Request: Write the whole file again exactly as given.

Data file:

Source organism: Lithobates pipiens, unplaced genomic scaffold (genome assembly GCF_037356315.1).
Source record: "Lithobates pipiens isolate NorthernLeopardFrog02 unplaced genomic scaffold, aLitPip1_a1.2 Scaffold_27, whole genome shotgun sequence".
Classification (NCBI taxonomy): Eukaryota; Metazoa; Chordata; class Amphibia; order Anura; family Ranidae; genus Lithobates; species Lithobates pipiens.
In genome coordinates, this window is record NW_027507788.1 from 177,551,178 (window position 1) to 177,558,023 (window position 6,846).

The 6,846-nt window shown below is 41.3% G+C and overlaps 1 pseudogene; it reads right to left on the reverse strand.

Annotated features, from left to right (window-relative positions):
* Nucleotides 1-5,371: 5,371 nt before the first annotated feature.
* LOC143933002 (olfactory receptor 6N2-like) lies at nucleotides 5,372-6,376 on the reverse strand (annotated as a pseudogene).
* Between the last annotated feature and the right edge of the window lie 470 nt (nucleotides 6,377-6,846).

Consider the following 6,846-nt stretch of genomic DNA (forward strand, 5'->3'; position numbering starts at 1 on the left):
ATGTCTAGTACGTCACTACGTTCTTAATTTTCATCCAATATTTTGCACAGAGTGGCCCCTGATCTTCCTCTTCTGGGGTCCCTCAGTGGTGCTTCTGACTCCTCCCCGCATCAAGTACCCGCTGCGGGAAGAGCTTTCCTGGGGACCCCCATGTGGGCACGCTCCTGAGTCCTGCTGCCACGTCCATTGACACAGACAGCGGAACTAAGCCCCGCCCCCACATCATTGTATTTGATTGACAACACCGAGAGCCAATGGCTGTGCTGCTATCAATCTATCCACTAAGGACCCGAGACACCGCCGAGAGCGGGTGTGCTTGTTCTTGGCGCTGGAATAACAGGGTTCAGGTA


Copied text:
Source organism: Lithobates pipiens, unplaced genomic scaffold (genome assembly GCF_037356315.1).
Source record: "Lithobates pipiens isolate NorthernLeopardFrog02 unplaced genomic scaffold, aLitPip1_a1.2 Scaffold_27, whole genome shotgun sequence".
Classification (NCBI taxonomy): Eukaryota; Metazoa; Chordata; class Amphibia; order Anura; family Ranidae; genus Lithobates; species Lithobates pipiens.
In genome coordinates, this window is record NW_027507788.1 from 177,551,178 (window position 1) to 177,558,023 (window position 6,846).

The 6,846-nt window shown below is 41.3% G+C and overlaps 1 pseudogene; it reads right to left on the reverse strand.

Annotated features, from left to right (window-relative positions):
* Nucleotides 1-5,371: 5,371 nt before the first annotated feature.
* LOC143933002 (olfactory receptor 6N2-like) lies at nucleotides 5,372-6,376 on the reverse strand (annotated as a pseudogene).
* Between the last annotated feature and the right edge of the window lie 470 nt (nucleotides 6,377-6,846).

Consider the following 6,846-nt stretch of genomic DNA (forward strand, 5'->3'; position numbering starts at 1 on the left):
ATGTCTAGTACGTCACTACGTTCTTAATTTTCATCCAATATTTTGCACAGAGTGGCCCCTGATCTTCCTCTTCTGGGGTCCCTCAGTGGTGCTTCTGACTCCTCCCCGCATCAAGTACCCGCTGCGGGAAGAGCTTTCCTGGGGACCCCCATGTGGGCACGCTCCTGAGTCCTGCTGCCACGTCCATTGACACAGACAGCGGAACTAAGCCCCGCCCCCACATCATTGTATTTGATTGACAACACCGAGAGCCAATGGCTGTGCTGCTATCAATCTATCCACTAAGGACCCGAGACACCGCCGAGAGCGGGTGTGCTTGTTCTTGGCGCTGGAATAACAGGGTTCAGGTA